Chorda tympani is a branch of which cranial nerve? b) From which part of the tongue does it carry taste sensation? c) What is the nerve which supplies general sensation to this part of the tongue, and which division of the trigeminal is it a branch of? Facial nerve (cranial nerve 7). Anterior two thirds. Lingual nerve, branch of the mandibular division of the trigeminal (V3).
Which division of the trigeminal nerve has a motor component? Mandibular division of the trigeminal (V3).
Explain why injury to the mandibular nerve (V3) does not cause paralysis of the entire digastric muscle? The digastric muscle consists of two muscle bellies; anterior and posterior. The anterior belly is supplied by the mylohyoid nerve, from the inferior alveolar nerve arising from the mandibular division of the trigeminal (V3). On the other hand, the posterior belly is innervated by the marginal mandibular branches of the facial nerve (cranial nerve 7). Hence, damage to the mandibular division of the trigeminal only causes paralysis of the anterior belly of digastric and not the entire muscle.
What are the principal actions of sternomastoid, trapezius, and the strap muscles? Sternomastoid: Unilaterally flex the neck, rotate the head so that it faces superiorly to the opposite side. Bilaterally bring the head forwards. Trapezius; Upper part elevates the scapula, middle part retracts the scapula, inferior part depresses the scapula. Can also rotate the scapula. Strap muscles: Fix and anchor the hyoid bone so that the suprahyoid muscles can act. Otherwise, depress the hyoid bone and larynx during swallowing and speaking. (sternohyoid, sternothyroid, omohyoid depress the hyoid bone, thyrohyoid depresses the hyoid bone and elevates the larynx).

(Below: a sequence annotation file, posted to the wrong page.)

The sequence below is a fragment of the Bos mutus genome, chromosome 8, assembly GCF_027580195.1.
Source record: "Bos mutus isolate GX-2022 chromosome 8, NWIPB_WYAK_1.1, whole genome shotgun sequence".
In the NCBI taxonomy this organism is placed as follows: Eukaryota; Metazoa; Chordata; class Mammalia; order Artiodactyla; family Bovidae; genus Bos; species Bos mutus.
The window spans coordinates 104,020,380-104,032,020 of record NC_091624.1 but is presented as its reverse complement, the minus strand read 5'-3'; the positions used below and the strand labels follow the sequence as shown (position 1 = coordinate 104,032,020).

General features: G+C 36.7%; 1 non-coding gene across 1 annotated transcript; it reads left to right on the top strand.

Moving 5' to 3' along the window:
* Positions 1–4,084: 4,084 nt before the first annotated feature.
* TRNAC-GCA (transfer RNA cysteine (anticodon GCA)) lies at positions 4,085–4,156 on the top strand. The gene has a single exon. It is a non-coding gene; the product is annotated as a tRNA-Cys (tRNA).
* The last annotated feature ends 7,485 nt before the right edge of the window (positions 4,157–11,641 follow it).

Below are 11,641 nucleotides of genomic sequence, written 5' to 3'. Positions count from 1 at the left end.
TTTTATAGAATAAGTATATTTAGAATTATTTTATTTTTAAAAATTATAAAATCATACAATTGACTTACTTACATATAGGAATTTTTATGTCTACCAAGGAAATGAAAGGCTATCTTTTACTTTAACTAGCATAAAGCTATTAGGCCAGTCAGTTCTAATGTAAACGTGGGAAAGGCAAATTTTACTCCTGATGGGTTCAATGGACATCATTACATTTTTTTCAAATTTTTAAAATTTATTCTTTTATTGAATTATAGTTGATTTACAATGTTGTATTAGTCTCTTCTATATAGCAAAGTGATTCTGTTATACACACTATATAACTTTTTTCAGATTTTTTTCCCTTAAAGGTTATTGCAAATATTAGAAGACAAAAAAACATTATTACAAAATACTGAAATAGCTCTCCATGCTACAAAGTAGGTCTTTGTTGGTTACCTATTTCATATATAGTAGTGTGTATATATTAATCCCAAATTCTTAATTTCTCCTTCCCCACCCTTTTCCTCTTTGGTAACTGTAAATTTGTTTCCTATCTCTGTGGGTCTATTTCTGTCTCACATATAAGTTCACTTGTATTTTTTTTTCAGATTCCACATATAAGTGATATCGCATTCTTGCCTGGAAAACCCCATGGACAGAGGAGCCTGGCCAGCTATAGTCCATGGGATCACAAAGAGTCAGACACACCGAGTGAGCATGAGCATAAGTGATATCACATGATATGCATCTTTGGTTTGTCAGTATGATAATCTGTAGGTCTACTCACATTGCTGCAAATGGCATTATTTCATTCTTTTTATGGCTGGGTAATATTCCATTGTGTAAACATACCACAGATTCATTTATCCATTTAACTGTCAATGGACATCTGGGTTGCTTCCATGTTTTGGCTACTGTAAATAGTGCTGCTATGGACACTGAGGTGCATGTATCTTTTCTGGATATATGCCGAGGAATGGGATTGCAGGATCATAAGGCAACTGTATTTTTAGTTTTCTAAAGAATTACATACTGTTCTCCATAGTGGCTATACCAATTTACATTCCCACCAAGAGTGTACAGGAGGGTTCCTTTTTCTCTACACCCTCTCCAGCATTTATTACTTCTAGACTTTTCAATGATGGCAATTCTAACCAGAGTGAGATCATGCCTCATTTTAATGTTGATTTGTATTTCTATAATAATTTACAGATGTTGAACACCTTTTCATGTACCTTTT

How do sternomastoid and scalene anterior contribute to respiration? The sternomastoid inserts as two heads; sternal head and clavicular head. The sternal head inserts into the upper surface of the manubrium of the sternum whilst the clavicular head inserts into the upper surface of the medial third of the clavicle. The scalenus anterior inserts into the scalene tubercle on the anterior surface of the first rib. During forced inspiration, sternomastoid and scalene anterior can raise the rib cage to increase the intrathoracic volume, reducing the intra-alveolar pressure much below atmospheric, causing air to enter the lungs.
Where does cancer of the central part of the lower lip spread to? Lymph from the medial lower lip and chin drains into the submental lymph nodes, which then drain into the deep cervical lymph nodes forming a chain along the internal jugular vein deep to the sternocleidomastoid muscle in the neck.
Name the group of lymph nodes to which lymph from: Upper lip and lateral part of the lower lip passes into? Medial part of the lower lip initially passes into? Submandibular lymph nodes. Submental lymph nodes.
The contents of the carotid sheath include all the following structures except: Common carotid artery Internal carotid artery Internal jugular vein Cervical sympathetic chain Vagus chain The cervical sympathetic chain is located posterior to the carotid sheath, embedded in the prevertebral fascia.
Name the muscle that separates the anterior and posterior triangles of the neck. Sternocleidomastoid.
What are the spinal nerves that form the cervical plexus? Cervical spinal nerves C1-C5.